Environmentalists Sue and Petition to Get Rid of Natural Gas Heaters

August 24, 2022 by Tom Ramstack
Environmentalists Sue and Petition to Get Rid of Natural Gas Heaters

WASHINGTON — Environmentalists are pressing their case that natural gas is not clean energy with a lawsuit in Washington, D.C., and a petition to the Biden administration.

In one example, Washington Gas Light Co. is defending itself against a first-of-its-kind lawsuit that accuses it of violating consumer protection laws by making customers believe natural gas is environmentally safe.

The truth, according to the lawsuit, is that natural gas emits methane into the air, adding to global warming.

In another example, environmentalist groups submitted a petition to the Environmental Protection Agency on Tuesday asking the agency to ban home and commercial heating appliances that use natural gas.


“To protect public health while achieving the added benefit of advancing the Biden administration’s carbon reduction goals, EPA must set zero-emission standards for such appliances by 2030,” says the petition from 26 groups that include the Sierra Club, Environment America, Physicians for Social Responsibility and U.S. PIRG.

U.S. PIRG also joined in the lawsuit filed against Washington Gas Light Co. in District of Columbia Superior Court. Other nonprofit plaintiffs in the lawsuit include ClientEarth and the Environment America Research and Policy Center.

Methane is the second most abundant greenhouse gas after carbon dioxide, accounting for about 20% of global emissions, according to the EPA. Methane is about 25 times more potent than carbon dioxide in trapping atmospheric heat.

Washington Gas delivers natural gas — a fossil fuel — to more than 1 million residential, commercial and industrial customers.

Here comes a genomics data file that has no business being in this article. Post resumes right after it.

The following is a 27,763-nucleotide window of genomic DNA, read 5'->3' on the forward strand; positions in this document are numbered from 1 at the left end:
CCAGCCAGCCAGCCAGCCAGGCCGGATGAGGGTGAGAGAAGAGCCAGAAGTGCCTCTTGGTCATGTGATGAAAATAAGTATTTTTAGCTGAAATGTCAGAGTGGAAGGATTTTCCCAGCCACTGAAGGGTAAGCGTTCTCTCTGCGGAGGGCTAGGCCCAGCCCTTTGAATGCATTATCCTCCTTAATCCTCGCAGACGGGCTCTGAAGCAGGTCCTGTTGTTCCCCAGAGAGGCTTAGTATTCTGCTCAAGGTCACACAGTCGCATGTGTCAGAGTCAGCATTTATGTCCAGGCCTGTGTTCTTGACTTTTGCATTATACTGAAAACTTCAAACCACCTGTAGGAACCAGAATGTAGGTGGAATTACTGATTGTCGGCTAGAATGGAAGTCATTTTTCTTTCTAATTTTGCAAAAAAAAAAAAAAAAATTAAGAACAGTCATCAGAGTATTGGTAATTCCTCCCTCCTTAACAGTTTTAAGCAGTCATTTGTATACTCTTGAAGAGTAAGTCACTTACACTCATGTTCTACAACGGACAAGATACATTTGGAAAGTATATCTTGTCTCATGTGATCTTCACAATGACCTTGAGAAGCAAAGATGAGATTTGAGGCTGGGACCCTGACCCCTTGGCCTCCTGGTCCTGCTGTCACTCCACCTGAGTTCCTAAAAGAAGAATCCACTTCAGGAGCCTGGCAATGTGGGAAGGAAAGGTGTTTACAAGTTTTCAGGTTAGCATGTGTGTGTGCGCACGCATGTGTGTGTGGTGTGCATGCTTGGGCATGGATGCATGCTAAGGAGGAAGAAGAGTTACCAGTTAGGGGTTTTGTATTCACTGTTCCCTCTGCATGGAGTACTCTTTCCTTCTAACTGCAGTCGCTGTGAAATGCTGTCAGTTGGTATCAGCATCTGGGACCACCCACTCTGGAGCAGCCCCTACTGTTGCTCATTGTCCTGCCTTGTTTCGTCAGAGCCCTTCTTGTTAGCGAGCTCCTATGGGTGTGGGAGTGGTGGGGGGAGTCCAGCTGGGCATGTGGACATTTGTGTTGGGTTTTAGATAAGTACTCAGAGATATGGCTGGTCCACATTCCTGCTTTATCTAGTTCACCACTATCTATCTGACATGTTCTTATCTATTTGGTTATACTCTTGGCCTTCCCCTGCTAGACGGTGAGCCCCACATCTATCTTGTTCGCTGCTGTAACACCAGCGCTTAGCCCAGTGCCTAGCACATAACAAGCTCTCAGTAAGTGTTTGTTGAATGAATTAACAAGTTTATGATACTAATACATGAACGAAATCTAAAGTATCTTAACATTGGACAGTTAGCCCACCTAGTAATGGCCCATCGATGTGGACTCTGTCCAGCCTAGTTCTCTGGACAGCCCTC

“Washington Gas consistently refers to fossil gas in customer-facing materials as clean and sustainable, and even includes on its bills a colorful picture of flowers, with text describing gas as a ‘smart choice for the environment’ compared to electrification,” ClientEarth says on its website. “However, the reality is that fossil gas is anything but ‘clean, efficient and reliable.’”

The nonprofits are invoking authority for their lawsuit under Washington’s Consumer Protection Procedures Act. It authorizes legal action against businesses that “engage in an unfair or deceptive trade practice, whether or not any consumer is in fact misled, deceived or damaged.”

The nonprofits’ lawsuit seeks to compel Washington Gas to cease promoting natural gas as a “low carbon” fuel that is clean and sustainable.

“Low-carbon gas is not what Washington Gas has to offer, nor do they have a plan to offer it in the near future,” the lawsuit says.

Although the Washington Gas lawsuit is a first for what environmentalists call “greenwashing,” the plaintiffs implied in a statement it won’t be the last.


Washington Gas “is not alone in greenwashing the environmental impacts of methane gas,” the groups said. Similar practices are being done by utilities in California, Illinois, Massachusetts, New Jersey, Pennsylvania and Texas, they said.

The petition to the EPA focuses heavily on health problems linked to natural gas. It says the agency should use its authority under the Clean Air Act to ban heating systems that emit the kind of nitrogen oxides found in natural gas.

The EPA has identified nitrogen oxides as a contributor to smog.

The EPA found “evidence suggesting a causal relationship between [nitrogen dioxide] exposure and cardiovascular effects, diabetes, adverse birth outcomes, cancer, and total mortality,” the petition says.

The nonprofits ask for nitrogen oxide restrictions on new appliances, not existing ones. They also want the EPA to prohibit new oil-powered heaters.

Nearly half, or 47% of households use natural gas, according to the U.S. Energy Information Administration.

The American Gas Association implied in a statement that the petition is unrealistic.

“This proposal would impose undue burdens on consumers at every step of the process, including our most vulnerable communities,” the American Gas Association said.